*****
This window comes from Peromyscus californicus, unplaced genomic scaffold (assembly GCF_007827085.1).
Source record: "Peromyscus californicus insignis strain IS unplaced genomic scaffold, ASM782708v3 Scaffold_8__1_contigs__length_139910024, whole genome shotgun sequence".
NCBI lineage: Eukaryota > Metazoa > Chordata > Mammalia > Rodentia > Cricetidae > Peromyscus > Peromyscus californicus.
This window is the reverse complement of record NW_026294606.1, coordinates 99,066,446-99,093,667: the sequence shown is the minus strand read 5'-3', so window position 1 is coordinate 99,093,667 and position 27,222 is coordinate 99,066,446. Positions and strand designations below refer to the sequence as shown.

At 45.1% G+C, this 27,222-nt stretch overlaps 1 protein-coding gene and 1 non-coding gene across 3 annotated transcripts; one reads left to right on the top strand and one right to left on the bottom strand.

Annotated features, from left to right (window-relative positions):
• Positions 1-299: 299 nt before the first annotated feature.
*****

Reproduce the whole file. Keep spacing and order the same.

This window comes from Peromyscus californicus, unplaced genomic scaffold (assembly GCF_007827085.1).
Source record: "Peromyscus californicus insignis strain IS unplaced genomic scaffold, ASM782708v3 Scaffold_8__1_contigs__length_139910024, whole genome shotgun sequence".
NCBI lineage: Eukaryota > Metazoa > Chordata > Mammalia > Rodentia > Cricetidae > Peromyscus > Peromyscus californicus.
This window is the reverse complement of record NW_026294606.1, coordinates 99,066,446-99,093,667: the sequence shown is the minus strand read 5'-3', so window position 1 is coordinate 99,093,667 and position 27,222 is coordinate 99,066,446. Positions and strand designations below refer to the sequence as shown.

At 45.1% G+C, this 27,222-nt stretch overlaps 1 protein-coding gene and 1 non-coding gene across 3 annotated transcripts; one reads left to right on the top strand and one right to left on the bottom strand.

Annotated features, from left to right (window-relative positions):
• Positions 1-299: 299 nt before the first annotated feature.